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J Nutr. 2016 Feb;146(2):155-83. doi: 10.3945/jn.114.203208. Epub 2016 Jan 13.

Role of Ingested Amino Acids and Protein in the Promotion of Resistance Exercise-Induced Muscle Protein Anabolism.

Author information

1
Department of Nutrition and Metabolism, University of Texas Medical Branch, Galveston, TX.
2
Department of Nutrition and Metabolism, University of Texas Medical Branch, Galveston, TX blrasmus@utmb.edu.

Abstract

The goal of this critical review is to comprehensively assess the evidence for the molecular, physiologic, and phenotypic skeletal muscle responses to resistance exercise (RE) combined with the nutritional intervention of protein and/or amino acid (AA) ingestion in young adults. We gathered the literature regarding the translational response in human skeletal muscle to acute exposure to RE and protein/AA supplements and the literature describing the phenotypic skeletal muscle adaptation to RE and nutritional interventions. Supplementation of protein/AAs with RE exhibited clear protein dose-dependent effects on translational regulation (protein synthesis) through mammalian target of rapamycin complex 1 (mTORC1) signaling, which was most apparent through increases in p70 ribosomal protein S6 kinase 1 (S6K1) phosphorylation, compared with postexercise recovery in the fasted or carbohydrate-fed state. These acute findings were critically tested via long-term exposure to RE training (RET) and protein/AA supplementation, and it was determined that a diminishing protein/AA supplement effect occurs over a prolonged exposure stimulus after exercise training. Furthermore, we found that protein/AA supplements, combined with RET, produced a positive, albeit minor, effect on the promotion of lean mass growth (when assessed in >20 participants/treatment); a negligible effect on muscle mass; and a negligible to no additional effect on strength. A potential concern we discovered was that the majority of the exercise training studies were underpowered in their ability to discern effects of protein/AA supplementation. Regardless, even when using optimal methodology and large sample sizes, it is clear that the effect size for protein/AA supplementation is low and likely limited to a subset of individuals because the individual variability is high. With regard to nutritional intakes, total protein intake per day, rather than protein timing or quality, appears to be more of a factor on this effect during long-term exercise interventions. There were no differences in strength or mass/muscle mass on RET outcomes between protein types when a leucine threshold (>2 g/dose) was reached. Future research with larger sample sizes and more homogeneity in design is necessary to understand the underlying adaptations and to better evaluate the individual variability in the muscle-adaptive response to protein/AA supplementation during RET.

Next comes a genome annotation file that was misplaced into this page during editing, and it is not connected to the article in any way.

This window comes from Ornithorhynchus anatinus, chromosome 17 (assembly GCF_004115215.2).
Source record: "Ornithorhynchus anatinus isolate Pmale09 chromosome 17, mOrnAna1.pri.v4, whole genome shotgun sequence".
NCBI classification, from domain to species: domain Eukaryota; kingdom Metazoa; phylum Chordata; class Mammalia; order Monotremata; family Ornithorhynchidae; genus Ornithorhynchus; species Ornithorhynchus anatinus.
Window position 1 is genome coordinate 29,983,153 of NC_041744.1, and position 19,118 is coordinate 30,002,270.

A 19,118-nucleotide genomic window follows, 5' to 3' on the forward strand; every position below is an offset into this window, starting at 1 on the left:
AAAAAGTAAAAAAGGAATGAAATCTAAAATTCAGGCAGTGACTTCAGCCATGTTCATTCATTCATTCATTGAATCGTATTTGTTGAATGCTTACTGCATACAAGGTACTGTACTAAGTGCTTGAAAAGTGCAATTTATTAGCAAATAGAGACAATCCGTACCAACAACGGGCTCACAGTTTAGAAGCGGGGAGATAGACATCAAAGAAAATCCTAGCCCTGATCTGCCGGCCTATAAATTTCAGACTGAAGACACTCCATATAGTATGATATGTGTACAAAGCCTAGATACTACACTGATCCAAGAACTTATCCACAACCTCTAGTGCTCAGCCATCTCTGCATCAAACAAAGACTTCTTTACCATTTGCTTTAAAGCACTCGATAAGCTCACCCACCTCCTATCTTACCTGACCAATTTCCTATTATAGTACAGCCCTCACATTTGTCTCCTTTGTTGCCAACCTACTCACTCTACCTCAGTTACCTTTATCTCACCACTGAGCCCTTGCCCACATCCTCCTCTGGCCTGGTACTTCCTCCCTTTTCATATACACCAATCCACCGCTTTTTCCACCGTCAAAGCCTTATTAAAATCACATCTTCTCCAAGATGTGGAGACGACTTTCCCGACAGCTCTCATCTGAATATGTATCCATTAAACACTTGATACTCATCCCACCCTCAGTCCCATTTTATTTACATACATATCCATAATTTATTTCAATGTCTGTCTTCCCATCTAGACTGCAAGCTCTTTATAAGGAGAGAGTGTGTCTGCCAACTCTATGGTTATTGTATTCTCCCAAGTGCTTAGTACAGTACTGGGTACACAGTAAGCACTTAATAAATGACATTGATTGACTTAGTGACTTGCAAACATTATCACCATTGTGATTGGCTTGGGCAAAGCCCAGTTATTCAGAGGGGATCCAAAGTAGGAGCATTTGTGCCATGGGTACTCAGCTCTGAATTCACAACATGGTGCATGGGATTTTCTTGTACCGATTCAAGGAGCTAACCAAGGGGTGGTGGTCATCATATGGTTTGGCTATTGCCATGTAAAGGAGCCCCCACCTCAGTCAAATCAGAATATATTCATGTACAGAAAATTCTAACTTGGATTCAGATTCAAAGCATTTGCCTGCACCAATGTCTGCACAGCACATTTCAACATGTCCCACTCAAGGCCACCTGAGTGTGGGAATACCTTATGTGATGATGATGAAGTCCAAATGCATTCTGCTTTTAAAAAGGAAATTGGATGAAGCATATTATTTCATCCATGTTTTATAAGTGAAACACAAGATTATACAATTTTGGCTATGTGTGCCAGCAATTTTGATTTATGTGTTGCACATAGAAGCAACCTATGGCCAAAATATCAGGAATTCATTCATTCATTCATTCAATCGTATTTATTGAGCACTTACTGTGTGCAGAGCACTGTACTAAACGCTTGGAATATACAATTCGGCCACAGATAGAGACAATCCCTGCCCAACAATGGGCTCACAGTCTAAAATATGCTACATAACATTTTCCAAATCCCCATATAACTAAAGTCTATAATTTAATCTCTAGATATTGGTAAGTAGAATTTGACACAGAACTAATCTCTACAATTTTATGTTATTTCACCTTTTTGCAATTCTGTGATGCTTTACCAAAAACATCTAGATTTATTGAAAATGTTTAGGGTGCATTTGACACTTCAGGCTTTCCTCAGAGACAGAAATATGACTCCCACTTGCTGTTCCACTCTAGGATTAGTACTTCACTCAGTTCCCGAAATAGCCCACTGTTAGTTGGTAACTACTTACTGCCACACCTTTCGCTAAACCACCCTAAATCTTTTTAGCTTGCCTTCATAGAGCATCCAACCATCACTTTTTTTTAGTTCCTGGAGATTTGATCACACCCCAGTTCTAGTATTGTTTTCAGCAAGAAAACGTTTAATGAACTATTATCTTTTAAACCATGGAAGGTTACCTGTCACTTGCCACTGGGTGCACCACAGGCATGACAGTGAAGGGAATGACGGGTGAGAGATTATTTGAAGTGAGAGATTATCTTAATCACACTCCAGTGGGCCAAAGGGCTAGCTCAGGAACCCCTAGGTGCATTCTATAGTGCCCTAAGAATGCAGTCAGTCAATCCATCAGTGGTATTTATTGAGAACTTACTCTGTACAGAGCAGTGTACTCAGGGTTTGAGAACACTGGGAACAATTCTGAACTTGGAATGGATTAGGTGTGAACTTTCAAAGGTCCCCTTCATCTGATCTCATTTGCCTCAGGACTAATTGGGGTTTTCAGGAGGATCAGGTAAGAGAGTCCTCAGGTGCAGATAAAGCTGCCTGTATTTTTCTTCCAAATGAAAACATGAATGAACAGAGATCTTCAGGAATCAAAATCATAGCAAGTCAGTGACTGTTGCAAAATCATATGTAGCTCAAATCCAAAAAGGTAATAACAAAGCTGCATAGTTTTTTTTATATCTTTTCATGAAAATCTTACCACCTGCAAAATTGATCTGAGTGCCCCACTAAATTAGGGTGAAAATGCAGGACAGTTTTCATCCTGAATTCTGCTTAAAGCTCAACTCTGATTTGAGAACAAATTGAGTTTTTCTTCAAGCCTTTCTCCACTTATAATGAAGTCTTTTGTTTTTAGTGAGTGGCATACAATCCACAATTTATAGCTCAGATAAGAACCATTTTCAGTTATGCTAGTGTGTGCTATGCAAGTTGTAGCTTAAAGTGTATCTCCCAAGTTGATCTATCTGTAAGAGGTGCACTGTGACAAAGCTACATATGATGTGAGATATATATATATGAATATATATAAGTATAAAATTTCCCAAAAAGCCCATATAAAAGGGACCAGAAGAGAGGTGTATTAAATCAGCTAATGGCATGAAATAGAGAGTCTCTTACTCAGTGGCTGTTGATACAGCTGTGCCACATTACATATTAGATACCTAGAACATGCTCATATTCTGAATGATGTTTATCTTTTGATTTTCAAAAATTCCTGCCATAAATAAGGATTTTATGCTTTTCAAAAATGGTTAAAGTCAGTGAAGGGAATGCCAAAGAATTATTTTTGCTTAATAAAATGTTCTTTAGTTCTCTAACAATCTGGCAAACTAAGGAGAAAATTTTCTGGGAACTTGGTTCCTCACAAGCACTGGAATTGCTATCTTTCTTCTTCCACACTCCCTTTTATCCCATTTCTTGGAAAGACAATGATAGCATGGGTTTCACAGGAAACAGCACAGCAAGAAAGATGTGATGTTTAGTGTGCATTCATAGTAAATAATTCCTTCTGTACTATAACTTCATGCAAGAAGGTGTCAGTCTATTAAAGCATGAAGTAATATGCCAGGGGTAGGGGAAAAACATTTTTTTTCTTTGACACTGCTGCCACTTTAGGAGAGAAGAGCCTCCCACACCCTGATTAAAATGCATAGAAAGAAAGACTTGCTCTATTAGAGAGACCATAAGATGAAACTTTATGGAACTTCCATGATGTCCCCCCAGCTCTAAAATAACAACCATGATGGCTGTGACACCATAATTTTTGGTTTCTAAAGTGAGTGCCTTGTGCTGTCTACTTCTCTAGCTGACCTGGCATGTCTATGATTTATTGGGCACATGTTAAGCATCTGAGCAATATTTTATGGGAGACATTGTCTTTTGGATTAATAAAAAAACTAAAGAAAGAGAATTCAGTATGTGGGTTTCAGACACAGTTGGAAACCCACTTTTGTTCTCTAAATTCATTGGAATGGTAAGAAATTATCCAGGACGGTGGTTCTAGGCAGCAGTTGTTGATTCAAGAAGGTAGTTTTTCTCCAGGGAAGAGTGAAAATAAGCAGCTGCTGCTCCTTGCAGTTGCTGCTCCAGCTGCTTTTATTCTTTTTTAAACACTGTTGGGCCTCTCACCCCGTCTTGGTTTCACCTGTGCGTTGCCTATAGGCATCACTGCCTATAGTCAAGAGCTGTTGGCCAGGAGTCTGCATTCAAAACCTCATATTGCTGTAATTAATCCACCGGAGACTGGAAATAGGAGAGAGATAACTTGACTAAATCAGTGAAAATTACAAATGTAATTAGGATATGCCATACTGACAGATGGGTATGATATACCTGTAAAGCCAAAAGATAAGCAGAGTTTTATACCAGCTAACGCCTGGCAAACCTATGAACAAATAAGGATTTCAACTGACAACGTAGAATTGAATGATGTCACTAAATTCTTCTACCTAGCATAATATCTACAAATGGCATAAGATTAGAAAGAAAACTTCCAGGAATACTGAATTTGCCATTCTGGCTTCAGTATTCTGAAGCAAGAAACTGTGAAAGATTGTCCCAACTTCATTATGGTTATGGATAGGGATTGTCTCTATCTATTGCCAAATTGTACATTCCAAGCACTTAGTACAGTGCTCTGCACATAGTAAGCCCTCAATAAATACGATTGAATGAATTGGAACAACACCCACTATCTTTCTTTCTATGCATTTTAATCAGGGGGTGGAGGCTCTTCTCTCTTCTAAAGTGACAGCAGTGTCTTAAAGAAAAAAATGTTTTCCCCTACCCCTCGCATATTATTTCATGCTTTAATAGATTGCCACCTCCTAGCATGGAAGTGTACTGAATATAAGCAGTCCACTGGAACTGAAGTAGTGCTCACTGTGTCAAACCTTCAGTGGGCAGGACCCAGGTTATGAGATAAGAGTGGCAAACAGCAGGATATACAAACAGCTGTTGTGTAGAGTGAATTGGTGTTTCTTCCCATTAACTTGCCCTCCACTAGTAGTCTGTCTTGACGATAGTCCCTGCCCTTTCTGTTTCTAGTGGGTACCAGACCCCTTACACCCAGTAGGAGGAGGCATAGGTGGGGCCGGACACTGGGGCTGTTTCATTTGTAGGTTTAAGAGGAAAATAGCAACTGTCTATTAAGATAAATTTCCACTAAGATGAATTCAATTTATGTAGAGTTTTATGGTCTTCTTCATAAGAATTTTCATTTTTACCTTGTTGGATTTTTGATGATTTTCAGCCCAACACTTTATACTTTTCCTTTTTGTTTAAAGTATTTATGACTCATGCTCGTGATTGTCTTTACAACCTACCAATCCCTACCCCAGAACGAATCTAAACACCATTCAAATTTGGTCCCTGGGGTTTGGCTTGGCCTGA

KEYWORDS:

exercise training; leucine; mTORC1; protein synthesis; skeletal muscle

PMID:
26764320
PMCID:
PMC4725426
DOI:
10.3945/jn.114.203208
[Indexed for MEDLINE]
Free PMC Article

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